I hope you find these tips to be helpful! Are any of you transitioning to a more plant-based diet? How are you finding it? Let’s talk veggie stuff in the comments!




My Favorite Healthy Snacks 

I wholeheartedly believe in eating healthy as consistently as possible (with a little room for my favorite indulgences – dirty martinis, pineapple and olive pizza, and cheese plates) and that treating one’s body right benefits every aspect of a person’s life. Since it’s the start of the new year, I feel even more motivated to keep my diet clean and work out more than I used to. While I mainly keep my meals healthy, I have found that one of the biggest diet-busting culprits is snacking. It’s easy to overindulge on decadent treats like chocolate, ice cream, and chips but it’s also easy to over do it on seemingly healthy nibbles like cheese and crackers and even nuts. That being said, snacking can (and should) be a part of a healthy diet, as long as it is done right with nutrient dense, low-calorie options. With this in mind, I have rounded up 7 of my favorite guilt-free snacks.

1 // Dried Seaweed

I don’t really have much of a sweet tooth and I can easily pass on the rich, calorie-laden desserts that make most other people weak in the knees. However, if you put a plate of cheesy nachos or salty fries in front of me, it’s game over. Dried seaweed manages to curb my salt craving without making me forego my healthy diet. It’s crispy, savory, and just as addicting as a pack of chips but with a small fraction of the calories. Rich in magnesium, potassium, selenium, and vitamin A, B, and C, dried seaweed packs a serious nutritional punch.

2 // Goji Berries

I decided to give goji berries a try after reading an interview with Australian supermodel Miranda Kerr in which she deemed the tart red superfood one of her go-to beautifying snacks. While no amount of antioxidant-rich berries will transform me into a Victoria Secret angel, I was intrigued to try them and see if they a) would make my skin glow and my hair bouncy and b) if they actually taste good. Well, guess what? They are actually pretty tasty, they keep me sated in between meals, and since I’ve started eating them regularly I do notice a healthier glow to my skin (but maybe that’s just wishful thinking). They are a bit tart, like dried cranberries but a little bit sweeter. Plus they are chock full of antioxidants, fiber, and beta-carotene. I keep this low-calorie, nutrient-high snack in my purse to nosh on at work and when I’m feeling a bit peckish.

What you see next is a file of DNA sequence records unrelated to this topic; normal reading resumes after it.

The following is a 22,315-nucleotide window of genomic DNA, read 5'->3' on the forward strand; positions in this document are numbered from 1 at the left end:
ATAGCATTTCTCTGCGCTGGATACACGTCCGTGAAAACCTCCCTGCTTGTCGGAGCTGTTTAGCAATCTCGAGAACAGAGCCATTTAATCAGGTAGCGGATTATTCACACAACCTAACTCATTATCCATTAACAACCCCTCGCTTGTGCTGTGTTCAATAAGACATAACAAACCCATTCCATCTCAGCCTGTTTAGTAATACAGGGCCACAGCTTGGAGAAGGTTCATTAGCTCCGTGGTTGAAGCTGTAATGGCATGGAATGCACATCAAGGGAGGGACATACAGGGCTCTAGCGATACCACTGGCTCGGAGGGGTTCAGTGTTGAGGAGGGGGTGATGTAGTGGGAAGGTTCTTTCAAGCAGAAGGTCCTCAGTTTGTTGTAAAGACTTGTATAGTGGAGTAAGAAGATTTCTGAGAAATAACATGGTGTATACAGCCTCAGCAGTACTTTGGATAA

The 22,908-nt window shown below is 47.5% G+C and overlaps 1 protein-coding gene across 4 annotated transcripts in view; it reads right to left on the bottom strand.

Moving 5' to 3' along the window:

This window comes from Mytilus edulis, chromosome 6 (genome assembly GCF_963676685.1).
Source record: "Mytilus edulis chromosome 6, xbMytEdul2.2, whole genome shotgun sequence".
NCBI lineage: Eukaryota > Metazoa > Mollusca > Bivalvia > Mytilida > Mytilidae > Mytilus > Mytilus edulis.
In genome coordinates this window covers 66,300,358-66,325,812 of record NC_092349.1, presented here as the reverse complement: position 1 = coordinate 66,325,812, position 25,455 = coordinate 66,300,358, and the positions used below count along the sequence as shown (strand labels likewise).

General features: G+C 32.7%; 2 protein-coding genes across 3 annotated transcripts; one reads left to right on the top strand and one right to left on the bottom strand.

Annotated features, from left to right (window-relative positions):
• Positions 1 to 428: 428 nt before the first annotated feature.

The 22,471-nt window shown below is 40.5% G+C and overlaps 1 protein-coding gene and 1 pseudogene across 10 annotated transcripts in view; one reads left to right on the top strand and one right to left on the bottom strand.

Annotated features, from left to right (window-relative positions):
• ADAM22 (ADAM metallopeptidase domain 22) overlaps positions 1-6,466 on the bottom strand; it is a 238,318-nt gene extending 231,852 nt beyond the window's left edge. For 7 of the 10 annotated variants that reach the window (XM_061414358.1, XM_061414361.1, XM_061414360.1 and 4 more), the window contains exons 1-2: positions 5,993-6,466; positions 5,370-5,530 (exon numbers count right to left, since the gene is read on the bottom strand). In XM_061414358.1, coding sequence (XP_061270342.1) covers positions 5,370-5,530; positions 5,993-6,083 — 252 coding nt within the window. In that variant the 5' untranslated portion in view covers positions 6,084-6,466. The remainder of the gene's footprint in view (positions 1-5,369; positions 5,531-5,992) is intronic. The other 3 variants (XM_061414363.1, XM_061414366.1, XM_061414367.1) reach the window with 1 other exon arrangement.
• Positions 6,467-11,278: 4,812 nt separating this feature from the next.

3 // Popcorn with Olive Oil & Sea Salt

I’m obsessed with popcorn and it’s my favorite movie-time snack. It’s also surprisingly healthy – so long as you pop it yourself, either with an old-fashioned air popper or a healthy oil like coconut or olive oil. It’s low in calories (1 cup of air-popped popcorn has only 30 calories) and actually has a ton of antioxidants. I choose to skip the artery-clogging butter and instead drizzle mine with olive oil and add a sprinkle a bit of sea salt for an added dose of healthy fats and flavor.

4 // Edamame

My boyfriend loves edamame and is the one who got me hooked on them. Edamame has become a trendy food and its stellar reputation is well deserved. Edamame is a young soybean which has been harvested before it has had a chance to harden. These delightful green gems are low in calories, high in protein, and are packed with vitamins, protein, magnesium, and iron. They are also naturally free of cholesterol and gluten. I also love them because they are delicious and super easy to prepare. Simply steam them on the stove or pop them in the microwave in a bowl with a bit of water. They are delicious on their own but are even tastier with a bit of salt and cayenne pepper.

5 // Frozen Fruit

When I’m craving ice cream but don’t want to splurge, a bowl full of frozen fruit totally hits the spot. Sometimes I’ll blend the fruit in my food processor for a sorbet-like treat that feels like an indulgence but is completely healthy and free of added sugar. Pro-tip: if you are feeling creative, blend a couple of frozen bananas with a couple of spoonfuls of cocoa powder. Voila! Chocolate ‘ice cream’ that is full of vitamins and totally guilt-free.

6 // Plain Yogurt and Honey

I’ve always loved yogurt, but a lot of the flavored versions that are available in stores are way too sweet for my taste and are loaded with unnecessary junk like gelatin and processed sugar. Instead, I prefer to eat plain yogurt (greek yogurt is my favorite) with just a little bit of honey. Sometimes I will toss a couple of frozen blueberries on top for some extra sweetness and added vitamin C. It’s not too sweet but is very flavorful and fills me up without making me feel heavy or bloated. It makes a great breakfast or late snack and is filled with satiating protein and calcium.

7 // Veggies and Hummus

I have to say, I’ve never come across a vegetable that I didn’t love and I don’t need any dips, dressings, or seasonings to make me want to eat them. That being said, if you don’t love veggies, dipping them in garlicky hummus is sure to change your mind. I like to make my own with chickpeas, olive oil, garlic and a bit of salt. I’ve seen recipes with spinach and beets added and they look amazing as well. Hummus can be pretty calorie-dense but it has tons of nutrients. As long as you keep your portions under control, this is a completely diet-friendly, healthy, delicious snack for any time of day.